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Never ridden one. Have thought about buying, but it would just sit more than I'd prefer.

Of the many Youtube videos I've seen, it seems they are little torque monsters, going up inclines with no problem.

There is a subculture/cult following of them. If you are interested, check it out from that angle for known issues, mods, etc.
 

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Use the forum search, covered here a few times.
QC is iffy. Most customers found that product arrived damaged from shipping which means once you put gas and oil into it you are going to have a real problem returning.
Tractor Supply sells assembled off-the-floor. If you are going to jump in buy it assembled from someplace you can actually return it to for refund or exchange.
Read the customer reviews very carefully and not just the one's on "Coleman's" site. Looks like a lot of fun if you get a good one or can sort things out yourself. I looked at some used ones in my area last May. They were either not running or repaired, usually the governor or bad welds. Made me change my mind about buying new. If a Manco Big Cat ever comes up in my area...
 

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I have one I bought for $275 from a neighbor that was moving. Since it's so light I had thoughts of carrying it on the back of my Polaris Ranger as a way to get back to my truck in the event of a breakdown. I've only ridden it maybe 3 times up and down the street to make sure it'll still run. I don't know if it's just mine but the governor will only allow it to do about 15-20 mph and it surges quite badly. I wouldn't recommend buying one. There are videos on youtube about disconnecting the governor but I don't think that's a good idea as the poor handling could get one in trouble with more speed.
 

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There are a lot of us here who started out on motorized 2 wheelers back as kids. I remember those days very well and all fond memories. I certainly would not want one today but if I had young children this is what I would start them on. We had a complete blast riding them until they broke and then we all started learning the art of fixing them. Fast forward and there is nothing on a TW that scares me to dive into repairing it. IMO these are real nice kids toys and nothing more. My very first mini bike was given to me with a blown engine. I worked like a dog to get a working engine in it and then rode the snot out of 2 more engines before I finally bought a real dirt bike. We lived right by an old RR bed that had the tracks and ties all removed and miles of great places to ride to with good fishing and swimming holes all over.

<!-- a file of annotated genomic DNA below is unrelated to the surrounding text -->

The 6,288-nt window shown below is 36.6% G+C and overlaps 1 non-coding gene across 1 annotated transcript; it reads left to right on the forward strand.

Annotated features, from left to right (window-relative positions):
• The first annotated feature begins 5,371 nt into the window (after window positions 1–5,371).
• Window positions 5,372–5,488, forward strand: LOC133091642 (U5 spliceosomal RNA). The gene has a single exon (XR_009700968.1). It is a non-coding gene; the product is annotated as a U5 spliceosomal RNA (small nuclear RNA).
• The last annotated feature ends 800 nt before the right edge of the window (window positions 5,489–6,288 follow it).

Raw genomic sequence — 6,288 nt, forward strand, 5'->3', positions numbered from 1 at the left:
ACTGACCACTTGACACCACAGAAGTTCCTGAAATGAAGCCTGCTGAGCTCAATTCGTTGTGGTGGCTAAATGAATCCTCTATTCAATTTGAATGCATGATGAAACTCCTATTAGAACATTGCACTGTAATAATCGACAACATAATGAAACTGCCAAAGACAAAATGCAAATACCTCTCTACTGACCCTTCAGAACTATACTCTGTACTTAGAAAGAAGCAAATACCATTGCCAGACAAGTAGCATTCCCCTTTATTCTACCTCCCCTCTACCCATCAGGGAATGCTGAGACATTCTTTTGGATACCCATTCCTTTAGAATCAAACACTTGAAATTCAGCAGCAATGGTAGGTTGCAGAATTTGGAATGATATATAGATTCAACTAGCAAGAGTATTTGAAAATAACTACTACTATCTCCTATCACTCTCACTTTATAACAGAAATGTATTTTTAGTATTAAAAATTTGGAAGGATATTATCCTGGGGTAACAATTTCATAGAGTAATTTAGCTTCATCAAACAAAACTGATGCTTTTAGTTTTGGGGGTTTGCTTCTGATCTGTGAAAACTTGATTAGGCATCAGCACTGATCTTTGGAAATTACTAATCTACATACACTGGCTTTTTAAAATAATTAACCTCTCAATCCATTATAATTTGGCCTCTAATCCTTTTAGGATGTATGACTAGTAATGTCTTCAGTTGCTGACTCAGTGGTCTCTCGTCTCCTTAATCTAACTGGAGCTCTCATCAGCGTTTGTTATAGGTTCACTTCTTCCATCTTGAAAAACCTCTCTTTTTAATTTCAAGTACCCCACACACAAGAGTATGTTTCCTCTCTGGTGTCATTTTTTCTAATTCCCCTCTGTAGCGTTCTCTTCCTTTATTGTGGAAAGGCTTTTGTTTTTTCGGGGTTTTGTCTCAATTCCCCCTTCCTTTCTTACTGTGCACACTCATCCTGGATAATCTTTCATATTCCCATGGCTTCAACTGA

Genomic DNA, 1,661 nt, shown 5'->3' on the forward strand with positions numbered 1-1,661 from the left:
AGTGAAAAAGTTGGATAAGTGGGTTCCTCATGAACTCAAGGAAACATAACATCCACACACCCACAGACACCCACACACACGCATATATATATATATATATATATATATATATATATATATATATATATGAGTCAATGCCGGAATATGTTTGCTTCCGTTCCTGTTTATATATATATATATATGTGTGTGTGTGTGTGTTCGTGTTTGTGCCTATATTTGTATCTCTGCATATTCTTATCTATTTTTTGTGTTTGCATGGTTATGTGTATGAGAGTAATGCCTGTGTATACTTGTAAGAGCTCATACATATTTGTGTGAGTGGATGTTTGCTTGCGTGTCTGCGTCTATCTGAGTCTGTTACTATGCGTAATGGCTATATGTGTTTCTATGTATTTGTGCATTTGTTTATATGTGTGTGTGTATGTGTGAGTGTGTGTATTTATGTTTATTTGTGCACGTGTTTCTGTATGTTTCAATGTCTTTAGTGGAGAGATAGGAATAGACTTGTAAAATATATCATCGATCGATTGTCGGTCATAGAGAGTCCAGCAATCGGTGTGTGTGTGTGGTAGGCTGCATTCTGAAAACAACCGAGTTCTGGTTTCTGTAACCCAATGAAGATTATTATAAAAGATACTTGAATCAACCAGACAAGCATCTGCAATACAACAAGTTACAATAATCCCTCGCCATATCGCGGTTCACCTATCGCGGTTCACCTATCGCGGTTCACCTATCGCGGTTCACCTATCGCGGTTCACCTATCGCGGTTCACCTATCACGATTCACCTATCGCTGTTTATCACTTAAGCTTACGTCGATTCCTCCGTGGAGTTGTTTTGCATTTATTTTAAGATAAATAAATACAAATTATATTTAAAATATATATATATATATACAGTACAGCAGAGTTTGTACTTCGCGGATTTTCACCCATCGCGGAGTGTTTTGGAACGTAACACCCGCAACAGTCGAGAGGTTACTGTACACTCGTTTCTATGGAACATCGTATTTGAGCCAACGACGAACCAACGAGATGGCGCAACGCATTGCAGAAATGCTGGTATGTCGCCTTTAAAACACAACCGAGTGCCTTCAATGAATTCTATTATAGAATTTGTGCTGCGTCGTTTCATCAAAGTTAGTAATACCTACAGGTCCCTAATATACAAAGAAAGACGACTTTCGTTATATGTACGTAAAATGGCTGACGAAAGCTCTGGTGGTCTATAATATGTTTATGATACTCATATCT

GaryL
 

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I started out on a Big Bear Scrambler minibike. (1967?)
Smaller than the one pictured above, no fenders, no suspension, 3 hp engine, and slow.
But it felt mighty fast with the dinky wheels, pathetic brake, and no suspension.
An excellent bike for kids to learn on and have a ton of fun with.
No clutch or gears to worry about and it is low and light so it is not scary, and it is so small and slow it can be great fun just riding around in an average back yard after school.
 

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It was all about the wheel back as little kids. We started on a tricycle and moved up to a bike with training wheels and then they removed the trainers and we found freedom to roll. We lived on the seats of our bikes almost every hour we were not in school or doing chores. The day I finally pulled the cord and that 3 1/2 HP B&S motor came to life it was better than sex even though I knew nothing about sex back then but I sure did get stuck to the seat. I don't think I ever rode my bicycle again after I had a motor under me. We were devious little suckers and at Christmas instead of asking for a new bicycle we all wanted lawn mowers. Think about it, mow some lawns with a gas lawn mower to get money to buy gas for the mower and the minibike. We all had 2 gallon gas cans strapped on our mini bikes and if our parents ever knew just how far we went on them they would have had a fit. My biker gang was called the "Rough Riders" and none of us was more than 12. By 10 AM on Saturday mornings we all had our chores done and our bikes gassed up plus an old army nap sack filled with water and a few PBJs plus our fishing poles, worms and a swim suit and towel. The only rule was be home for dinner and don't dare be late.

GaryL
 

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I remember learning to ride on a Taco mini-bike, and being quite nervous the first time I got on one. The thought of all that power! What an awesome memory - Forever ago, when I was a little kid.

I see that Taco is still making kits for building mini-bikes.
 

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My first "real bike" was similar to a Taco. Grandma got it for me to ride the summer I graduated from elementary school to middle school. I loved that bike and would beg to ride it every time I visited. Couldn't do it too often, though, because Grandaddy had to carry it in the trunk of the car down to the church field - the only place to ride in the city, and I wasn't allowed to ride on pavement. The bike was eventually given to my younger cousin who lived in the country. Ah, memories of things that got us hooked on motorcycles... Good times :)
 

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The Big Bear scrambler I remember from 1967 was a 305cc motorcycle made by Yamaha and sold for about 700 dollars. I had a 250 Catalina in those days having sold my Harley duo glide the year before.
BTW, where is the sidecar for that Coleman?
 
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